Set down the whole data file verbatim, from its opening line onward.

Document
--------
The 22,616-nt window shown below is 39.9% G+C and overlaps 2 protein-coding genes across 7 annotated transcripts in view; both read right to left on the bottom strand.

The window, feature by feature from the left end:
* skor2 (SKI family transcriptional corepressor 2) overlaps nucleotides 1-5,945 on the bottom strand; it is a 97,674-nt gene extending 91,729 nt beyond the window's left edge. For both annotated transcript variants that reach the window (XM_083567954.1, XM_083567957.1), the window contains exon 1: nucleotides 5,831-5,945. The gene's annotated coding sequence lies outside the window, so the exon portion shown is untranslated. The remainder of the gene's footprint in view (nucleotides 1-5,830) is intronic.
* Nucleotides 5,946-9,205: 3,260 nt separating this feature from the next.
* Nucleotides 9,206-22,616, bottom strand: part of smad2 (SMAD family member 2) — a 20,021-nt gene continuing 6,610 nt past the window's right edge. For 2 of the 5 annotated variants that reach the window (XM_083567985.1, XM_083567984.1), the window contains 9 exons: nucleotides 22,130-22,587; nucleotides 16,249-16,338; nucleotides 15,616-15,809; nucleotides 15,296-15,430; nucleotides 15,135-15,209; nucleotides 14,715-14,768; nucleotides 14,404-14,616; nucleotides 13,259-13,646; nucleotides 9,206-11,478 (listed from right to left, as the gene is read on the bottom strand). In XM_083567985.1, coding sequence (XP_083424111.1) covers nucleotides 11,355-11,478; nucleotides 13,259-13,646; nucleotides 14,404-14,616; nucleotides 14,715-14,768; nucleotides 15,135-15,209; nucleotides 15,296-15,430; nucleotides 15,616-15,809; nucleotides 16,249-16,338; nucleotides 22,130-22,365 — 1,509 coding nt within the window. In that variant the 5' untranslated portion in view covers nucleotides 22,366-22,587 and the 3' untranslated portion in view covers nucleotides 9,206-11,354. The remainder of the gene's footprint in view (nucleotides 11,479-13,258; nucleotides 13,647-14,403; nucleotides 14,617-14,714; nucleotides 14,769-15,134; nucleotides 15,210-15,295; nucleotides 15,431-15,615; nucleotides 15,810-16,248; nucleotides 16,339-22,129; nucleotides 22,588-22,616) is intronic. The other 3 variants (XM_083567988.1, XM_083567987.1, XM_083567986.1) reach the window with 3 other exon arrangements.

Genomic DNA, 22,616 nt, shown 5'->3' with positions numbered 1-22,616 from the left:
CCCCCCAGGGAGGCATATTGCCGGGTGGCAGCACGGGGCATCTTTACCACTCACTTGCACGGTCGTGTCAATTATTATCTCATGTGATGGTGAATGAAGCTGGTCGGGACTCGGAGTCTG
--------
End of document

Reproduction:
The 22,616-nt window shown below is 39.9% G+C and overlaps 2 protein-coding genes across 7 annotated transcripts in view; both read right to left on the bottom strand.

The window, feature by feature from the left end:
* skor2 (SKI family transcriptional corepressor 2) overlaps nucleotides 1-5,945 on the bottom strand; it is a 97,674-nt gene extending 91,729 nt beyond the window's left edge. For both annotated transcript variants that reach the window (XM_083567954.1, XM_083567957.1), the window contains exon 1: nucleotides 5,831-5,945. The gene's annotated coding sequence lies outside the window, so the exon portion shown is untranslated. The remainder of the gene's footprint in view (nucleotides 1-5,830) is intronic.
* Nucleotides 5,946-9,205: 3,260 nt separating this feature from the next.
* Nucleotides 9,206-22,616, bottom strand: part of smad2 (SMAD family member 2) — a 20,021-nt gene continuing 6,610 nt past the window's right edge. For 2 of the 5 annotated variants that reach the window (XM_083567985.1, XM_083567984.1), the window contains 9 exons: nucleotides 22,130-22,587; nucleotides 16,249-16,338; nucleotides 15,616-15,809; nucleotides 15,296-15,430; nucleotides 15,135-15,209; nucleotides 14,715-14,768; nucleotides 14,404-14,616; nucleotides 13,259-13,646; nucleotides 9,206-11,478 (listed from right to left, as the gene is read on the bottom strand). In XM_083567985.1, coding sequence (XP_083424111.1) covers nucleotides 11,355-11,478; nucleotides 13,259-13,646; nucleotides 14,404-14,616; nucleotides 14,715-14,768; nucleotides 15,135-15,209; nucleotides 15,296-15,430; nucleotides 15,616-15,809; nucleotides 16,249-16,338; nucleotides 22,130-22,365 — 1,509 coding nt within the window. In that variant the 5' untranslated portion in view covers nucleotides 22,366-22,587 and the 3' untranslated portion in view covers nucleotides 9,206-11,354. The remainder of the gene's footprint in view (nucleotides 11,479-13,258; nucleotides 13,647-14,403; nucleotides 14,617-14,714; nucleotides 14,769-15,134; nucleotides 15,210-15,295; nucleotides 15,431-15,615; nucleotides 15,810-16,248; nucleotides 16,339-22,129; nucleotides 22,588-22,616) is intronic. The other 3 variants (XM_083567988.1, XM_083567987.1, XM_083567986.1) reach the window with 3 other exon arrangements.

Genomic DNA, 22,616 nt, shown 5'->3' with positions numbered 1-22,616 from the left:
CCCCCCAGGGAGGCATATTGCCGGGTGGCAGCACGGGGCATCTTTACCACTCACTTGCACGGTCGTGTCAATTATTATCTCATGTGATGGTGAATGAAGCTGGTCGGGACTCGGAGTCTG